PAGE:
Like its neighbours, Zambia was devastated by the dual epidemic of TB and HIV that swept through sub-Saharan Africa in the 1980s and 1990s. However, the country has succeeded in bringing down deaths from TB by almost half since the 1990s, during a period of political stability and economic growth.
But tuberculosis remains a deadly killer disease and HIV transmission is still high. Each day, more than 150 people fall ill with TB — many of them HIV positive — and 31 people die from it.
Because TB/HIV continues to be such a massive problem in Zambia, we are involved in two projects that tackle coinfection. This year we are winding up our COTHAZ awareness and advocacy project with seven local NGOs in six areas of the country. We are also monitoring a new TB project with Chichetekelo Outreach Partners to tackle TB in prisons and ensure that TB medicines are fully available to people when they need them.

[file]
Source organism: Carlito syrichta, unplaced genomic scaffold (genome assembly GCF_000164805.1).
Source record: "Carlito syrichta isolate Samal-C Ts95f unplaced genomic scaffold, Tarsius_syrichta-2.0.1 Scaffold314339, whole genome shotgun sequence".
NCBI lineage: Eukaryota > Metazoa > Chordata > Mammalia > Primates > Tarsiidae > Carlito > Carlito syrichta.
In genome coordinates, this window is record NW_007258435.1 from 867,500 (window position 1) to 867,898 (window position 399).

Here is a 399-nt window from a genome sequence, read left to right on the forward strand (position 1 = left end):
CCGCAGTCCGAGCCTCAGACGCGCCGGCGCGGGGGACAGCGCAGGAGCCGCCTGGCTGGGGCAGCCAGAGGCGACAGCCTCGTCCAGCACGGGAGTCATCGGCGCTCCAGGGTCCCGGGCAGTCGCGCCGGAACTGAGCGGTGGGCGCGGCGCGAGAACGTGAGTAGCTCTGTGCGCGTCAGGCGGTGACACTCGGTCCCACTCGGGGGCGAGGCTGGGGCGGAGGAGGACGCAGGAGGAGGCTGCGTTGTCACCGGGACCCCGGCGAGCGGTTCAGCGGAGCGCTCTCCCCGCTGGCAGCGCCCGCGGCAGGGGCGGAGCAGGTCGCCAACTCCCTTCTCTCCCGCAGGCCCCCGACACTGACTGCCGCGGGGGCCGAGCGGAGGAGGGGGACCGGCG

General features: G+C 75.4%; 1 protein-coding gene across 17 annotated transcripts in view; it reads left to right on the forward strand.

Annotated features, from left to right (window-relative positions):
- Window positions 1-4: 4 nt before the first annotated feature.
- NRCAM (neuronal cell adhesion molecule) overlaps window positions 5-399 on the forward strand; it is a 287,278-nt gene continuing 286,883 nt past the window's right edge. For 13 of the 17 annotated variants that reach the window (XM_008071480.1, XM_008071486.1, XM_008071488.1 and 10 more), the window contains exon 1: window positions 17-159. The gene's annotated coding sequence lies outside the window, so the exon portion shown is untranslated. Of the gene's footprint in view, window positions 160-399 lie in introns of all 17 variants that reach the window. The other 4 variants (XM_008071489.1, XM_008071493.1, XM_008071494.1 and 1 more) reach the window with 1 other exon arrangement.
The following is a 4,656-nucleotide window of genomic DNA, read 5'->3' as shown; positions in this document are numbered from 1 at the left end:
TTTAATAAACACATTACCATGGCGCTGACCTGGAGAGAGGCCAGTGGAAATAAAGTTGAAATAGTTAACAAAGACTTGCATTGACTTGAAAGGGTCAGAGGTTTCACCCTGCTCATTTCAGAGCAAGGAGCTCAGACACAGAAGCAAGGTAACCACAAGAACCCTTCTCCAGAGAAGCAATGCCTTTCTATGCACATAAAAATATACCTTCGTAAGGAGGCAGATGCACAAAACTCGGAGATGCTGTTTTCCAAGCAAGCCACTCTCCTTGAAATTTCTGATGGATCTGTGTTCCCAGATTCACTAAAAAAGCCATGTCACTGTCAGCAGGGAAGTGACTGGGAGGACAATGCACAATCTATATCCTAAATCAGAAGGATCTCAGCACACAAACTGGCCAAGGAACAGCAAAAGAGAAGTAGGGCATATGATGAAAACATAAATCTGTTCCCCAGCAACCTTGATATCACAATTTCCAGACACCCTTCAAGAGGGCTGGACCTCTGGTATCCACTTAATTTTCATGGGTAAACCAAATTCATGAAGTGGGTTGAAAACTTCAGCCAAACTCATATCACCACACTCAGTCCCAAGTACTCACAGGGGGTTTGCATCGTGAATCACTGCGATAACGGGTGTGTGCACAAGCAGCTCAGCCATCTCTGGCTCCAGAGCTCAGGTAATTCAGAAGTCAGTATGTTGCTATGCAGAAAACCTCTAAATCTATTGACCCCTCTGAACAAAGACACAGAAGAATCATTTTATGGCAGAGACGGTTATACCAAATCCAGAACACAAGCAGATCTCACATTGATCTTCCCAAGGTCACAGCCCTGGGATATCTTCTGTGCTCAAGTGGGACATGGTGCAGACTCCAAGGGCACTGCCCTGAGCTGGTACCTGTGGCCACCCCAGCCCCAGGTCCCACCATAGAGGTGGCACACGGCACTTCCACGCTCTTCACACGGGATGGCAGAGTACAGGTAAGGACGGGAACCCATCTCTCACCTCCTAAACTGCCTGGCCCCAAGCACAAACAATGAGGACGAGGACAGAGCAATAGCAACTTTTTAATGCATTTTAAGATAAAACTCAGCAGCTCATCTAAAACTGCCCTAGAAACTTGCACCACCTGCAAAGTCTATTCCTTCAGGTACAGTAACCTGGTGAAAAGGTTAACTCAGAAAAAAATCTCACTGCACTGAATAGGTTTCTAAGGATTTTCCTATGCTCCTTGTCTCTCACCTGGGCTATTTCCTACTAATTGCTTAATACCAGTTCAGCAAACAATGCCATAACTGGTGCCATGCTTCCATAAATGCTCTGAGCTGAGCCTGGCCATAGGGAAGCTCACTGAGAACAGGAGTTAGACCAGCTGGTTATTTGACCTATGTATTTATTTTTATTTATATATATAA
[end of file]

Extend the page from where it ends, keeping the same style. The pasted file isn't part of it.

Stats and facts: TB in Zambia
In 2012, there were 31 deaths a day from TB in Zambia.
- Number of new TB cases: 60,000
- Deaths from TB: 11,500
- Incidence: 427 per 100,000 population
- Percentage of people whose TB is not diagnosed: 32%
- Percentage of cases with HIV: 59%
- Estimated new TB cases with multi-drug resistance: 0.33%